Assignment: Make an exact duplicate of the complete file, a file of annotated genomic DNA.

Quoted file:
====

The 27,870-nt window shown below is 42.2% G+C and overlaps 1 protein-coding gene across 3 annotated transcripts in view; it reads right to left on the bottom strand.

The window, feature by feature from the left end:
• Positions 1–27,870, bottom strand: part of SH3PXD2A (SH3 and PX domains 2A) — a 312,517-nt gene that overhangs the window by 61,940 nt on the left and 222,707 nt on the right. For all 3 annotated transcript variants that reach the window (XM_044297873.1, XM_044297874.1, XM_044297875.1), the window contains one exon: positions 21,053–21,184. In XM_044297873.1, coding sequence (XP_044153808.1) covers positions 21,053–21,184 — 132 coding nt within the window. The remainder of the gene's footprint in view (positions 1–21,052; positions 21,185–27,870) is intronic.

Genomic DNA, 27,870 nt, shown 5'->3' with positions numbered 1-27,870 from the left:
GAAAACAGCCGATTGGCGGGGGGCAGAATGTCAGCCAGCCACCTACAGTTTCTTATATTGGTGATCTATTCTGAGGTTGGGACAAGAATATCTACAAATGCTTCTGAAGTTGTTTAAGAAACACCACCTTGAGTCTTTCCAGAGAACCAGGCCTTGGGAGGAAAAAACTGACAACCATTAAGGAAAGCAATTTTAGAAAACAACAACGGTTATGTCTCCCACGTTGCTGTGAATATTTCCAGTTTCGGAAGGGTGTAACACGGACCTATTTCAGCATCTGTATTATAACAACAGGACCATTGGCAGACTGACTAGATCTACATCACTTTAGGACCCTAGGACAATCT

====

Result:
The 27,870-nt window shown below is 42.2% G+C and overlaps 1 protein-coding gene across 3 annotated transcripts in view; it reads right to left on the bottom strand.

The window, feature by feature from the left end:
• Positions 1–27,870, bottom strand: part of SH3PXD2A (SH3 and PX domains 2A) — a 312,517-nt gene that overhangs the window by 61,940 nt on the left and 222,707 nt on the right. For all 3 annotated transcript variants that reach the window (XM_044297873.1, XM_044297874.1, XM_044297875.1), the window contains one exon: positions 21,053–21,184. In XM_044297873.1, coding sequence (XP_044153808.1) covers positions 21,053–21,184 — 132 coding nt within the window. The remainder of the gene's footprint in view (positions 1–21,052; positions 21,185–27,870) is intronic.

Genomic DNA, 27,870 nt, shown 5'->3' with positions numbered 1-27,870 from the left:
GAAAACAGCCGATTGGCGGGGGGCAGAATGTCAGCCAGCCACCTACAGTTTCTTATATTGGTGATCTATTCTGAGGTTGGGACAAGAATATCTACAAATGCTTCTGAAGTTGTTTAAGAAACACCACCTTGAGTCTTTCCAGAGAACCAGGCCTTGGGAGGAAAAAACTGACAACCATTAAGGAAAGCAATTTTAGAAAACAACAACGGTTATGTCTCCCACGTTGCTGTGAATATTTCCAGTTTCGGAAGGGTGTAACACGGACCTATTTCAGCATCTGTATTATAACAACAGGACCATTGGCAGACTGACTAGATCTACATCACTTTAGGACCCTAGGACAATCT